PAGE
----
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Venezuela in grips of energy crisis

El Niņo blamed for power shortage

“It’s a true emergency,’’ Hugo Chávez, president of Venezuela, said Monday as his government scrambled to avoid a power-grid collapse by buying generators from Brazil to China. “It’s a true emergency,’’ Hugo Chávez, president of Venezuela, said Monday as his government scrambled to avoid a power-grid collapse by buying generators from Brazil to China. (Presidencia/AFP/Getty Images)
By Jose Orozco and Steven Bodzin
Bloomberg News / February 10, 2010

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CARACAS - President Hugo Chávez of Venezuela has declared a national emergency in the electricity sector as the country’s worst drought in 50 years dries up water supplies to hydroelectric dams.

“It’s a true emergency,’’ Chávez said Monday on his state radio show. “Some opposition parties are determined to blame the government for the lack of rain in more than a year. The fundamental cause is the ill-named El Niño phenomenon, a product of climate changes that are hitting the world.’’

The government is scrambling to avoid a power-grid collapse by buying generators from Brazil to China after nationwide rolling blackouts failed to prevent dam-water levels from dropping. Chávez fired his electricity minister and retracted an electricity conservation plan for Caracas last month after the measures left traffic lights without power, prompting protests.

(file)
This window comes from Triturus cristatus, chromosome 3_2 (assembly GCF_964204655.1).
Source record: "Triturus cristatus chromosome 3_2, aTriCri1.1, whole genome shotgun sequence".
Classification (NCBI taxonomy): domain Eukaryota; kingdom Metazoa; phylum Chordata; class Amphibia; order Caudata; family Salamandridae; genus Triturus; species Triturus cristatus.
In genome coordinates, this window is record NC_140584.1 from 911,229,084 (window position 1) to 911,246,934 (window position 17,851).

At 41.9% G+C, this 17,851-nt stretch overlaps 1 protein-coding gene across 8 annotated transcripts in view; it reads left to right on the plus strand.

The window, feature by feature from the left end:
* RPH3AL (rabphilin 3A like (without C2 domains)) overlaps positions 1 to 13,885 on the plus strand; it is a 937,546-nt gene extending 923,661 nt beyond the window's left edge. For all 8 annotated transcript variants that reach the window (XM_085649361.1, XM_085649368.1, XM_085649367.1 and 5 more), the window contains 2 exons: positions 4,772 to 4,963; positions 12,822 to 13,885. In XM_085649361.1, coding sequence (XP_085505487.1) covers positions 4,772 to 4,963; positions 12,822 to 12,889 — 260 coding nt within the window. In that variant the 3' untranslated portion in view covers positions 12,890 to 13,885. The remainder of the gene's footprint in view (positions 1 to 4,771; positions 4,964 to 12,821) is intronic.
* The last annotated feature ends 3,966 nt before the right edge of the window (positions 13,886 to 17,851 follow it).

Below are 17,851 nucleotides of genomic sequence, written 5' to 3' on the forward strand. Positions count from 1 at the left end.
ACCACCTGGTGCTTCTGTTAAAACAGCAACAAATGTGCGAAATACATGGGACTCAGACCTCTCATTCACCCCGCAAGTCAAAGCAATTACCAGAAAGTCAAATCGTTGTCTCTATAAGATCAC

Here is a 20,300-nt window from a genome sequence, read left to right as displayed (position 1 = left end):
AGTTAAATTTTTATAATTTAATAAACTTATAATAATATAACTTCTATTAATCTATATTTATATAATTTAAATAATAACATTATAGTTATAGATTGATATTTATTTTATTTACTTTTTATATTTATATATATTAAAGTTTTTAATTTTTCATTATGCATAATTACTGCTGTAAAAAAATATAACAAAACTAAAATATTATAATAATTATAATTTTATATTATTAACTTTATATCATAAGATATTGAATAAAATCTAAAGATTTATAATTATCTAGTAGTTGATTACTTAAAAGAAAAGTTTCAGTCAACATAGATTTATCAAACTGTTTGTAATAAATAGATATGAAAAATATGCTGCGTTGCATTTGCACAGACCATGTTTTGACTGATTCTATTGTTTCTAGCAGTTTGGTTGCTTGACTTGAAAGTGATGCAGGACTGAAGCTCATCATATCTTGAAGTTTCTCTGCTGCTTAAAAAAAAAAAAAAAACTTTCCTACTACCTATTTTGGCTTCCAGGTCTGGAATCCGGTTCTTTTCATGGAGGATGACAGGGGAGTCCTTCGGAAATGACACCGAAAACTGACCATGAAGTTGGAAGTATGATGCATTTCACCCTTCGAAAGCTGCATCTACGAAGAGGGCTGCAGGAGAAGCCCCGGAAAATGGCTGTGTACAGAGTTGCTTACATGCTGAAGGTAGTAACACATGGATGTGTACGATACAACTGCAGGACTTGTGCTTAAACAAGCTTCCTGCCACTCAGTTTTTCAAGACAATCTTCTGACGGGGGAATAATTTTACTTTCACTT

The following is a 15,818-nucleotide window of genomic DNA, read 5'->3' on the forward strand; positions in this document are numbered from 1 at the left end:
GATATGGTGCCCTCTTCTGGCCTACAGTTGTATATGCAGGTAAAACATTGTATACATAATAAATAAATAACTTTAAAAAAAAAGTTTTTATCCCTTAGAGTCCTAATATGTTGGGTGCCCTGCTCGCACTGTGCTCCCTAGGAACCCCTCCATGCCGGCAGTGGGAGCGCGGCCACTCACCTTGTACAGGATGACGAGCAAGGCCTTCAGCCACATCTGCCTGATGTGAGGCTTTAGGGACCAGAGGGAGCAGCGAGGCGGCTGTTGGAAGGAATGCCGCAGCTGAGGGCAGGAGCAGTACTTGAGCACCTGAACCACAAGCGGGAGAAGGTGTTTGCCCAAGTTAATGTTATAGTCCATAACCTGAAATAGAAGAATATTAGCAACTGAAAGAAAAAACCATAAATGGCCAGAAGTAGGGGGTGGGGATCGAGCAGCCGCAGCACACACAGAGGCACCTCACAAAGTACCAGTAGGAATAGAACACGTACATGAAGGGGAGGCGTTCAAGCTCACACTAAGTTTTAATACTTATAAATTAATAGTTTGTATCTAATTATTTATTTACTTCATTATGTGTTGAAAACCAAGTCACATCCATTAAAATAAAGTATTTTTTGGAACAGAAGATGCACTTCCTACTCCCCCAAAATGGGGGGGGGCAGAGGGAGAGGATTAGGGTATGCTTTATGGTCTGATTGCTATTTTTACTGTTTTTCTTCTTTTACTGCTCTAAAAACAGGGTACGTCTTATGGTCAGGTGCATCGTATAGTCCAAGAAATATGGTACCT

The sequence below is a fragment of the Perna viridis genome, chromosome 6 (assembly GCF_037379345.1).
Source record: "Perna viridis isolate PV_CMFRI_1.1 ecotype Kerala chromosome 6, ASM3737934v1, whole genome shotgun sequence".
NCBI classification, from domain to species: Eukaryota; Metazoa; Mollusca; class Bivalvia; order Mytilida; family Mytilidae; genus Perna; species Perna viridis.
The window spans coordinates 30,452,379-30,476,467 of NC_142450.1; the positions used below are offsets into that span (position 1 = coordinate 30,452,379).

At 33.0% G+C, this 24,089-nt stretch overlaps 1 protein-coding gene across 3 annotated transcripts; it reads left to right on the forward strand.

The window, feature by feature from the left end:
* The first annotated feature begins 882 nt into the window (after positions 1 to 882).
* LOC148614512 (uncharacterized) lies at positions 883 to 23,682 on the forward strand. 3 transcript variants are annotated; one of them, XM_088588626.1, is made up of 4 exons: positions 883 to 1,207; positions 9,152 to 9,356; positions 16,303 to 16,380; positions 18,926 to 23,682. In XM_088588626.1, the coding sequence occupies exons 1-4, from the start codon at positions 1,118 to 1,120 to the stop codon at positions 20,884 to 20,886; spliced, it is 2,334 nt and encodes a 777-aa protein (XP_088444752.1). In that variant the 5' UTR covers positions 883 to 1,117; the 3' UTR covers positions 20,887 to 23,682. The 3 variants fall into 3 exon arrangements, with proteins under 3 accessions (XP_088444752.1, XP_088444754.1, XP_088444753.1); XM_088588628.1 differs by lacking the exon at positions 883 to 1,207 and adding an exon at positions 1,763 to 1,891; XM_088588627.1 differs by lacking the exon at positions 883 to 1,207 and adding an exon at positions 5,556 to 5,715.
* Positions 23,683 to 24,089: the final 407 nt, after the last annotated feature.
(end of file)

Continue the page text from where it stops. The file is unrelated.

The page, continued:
The Guri dam is 46 percent full, down from 60 percent at the beginning of the year, according to the National Administration Center, which operates the power grid. Guri holds water used to generate more than two-thirds of the South American country’s power.

Declaring a state of emergency will allow the country to speed up its response to the crisis, Electricity Minister Ali Rodriguez said Monday.

Chávez announced measures on state television to penalize households and businesses that consume more than a certain level and provide incentives for them to cut energy consumption.

Electricity companies will assess a surcharge on households that consume more than 500 kilowatt-hours a month and do not reduce their usage by 10 percent, Chávez said.

Those that cut energy use at least 10 percent will get a discount, and those reducing consumption by more than 20 percent will see their bill halved, Chávez said.

“This is a motivator; we don’t want to charge anyone,’’ Chávez said.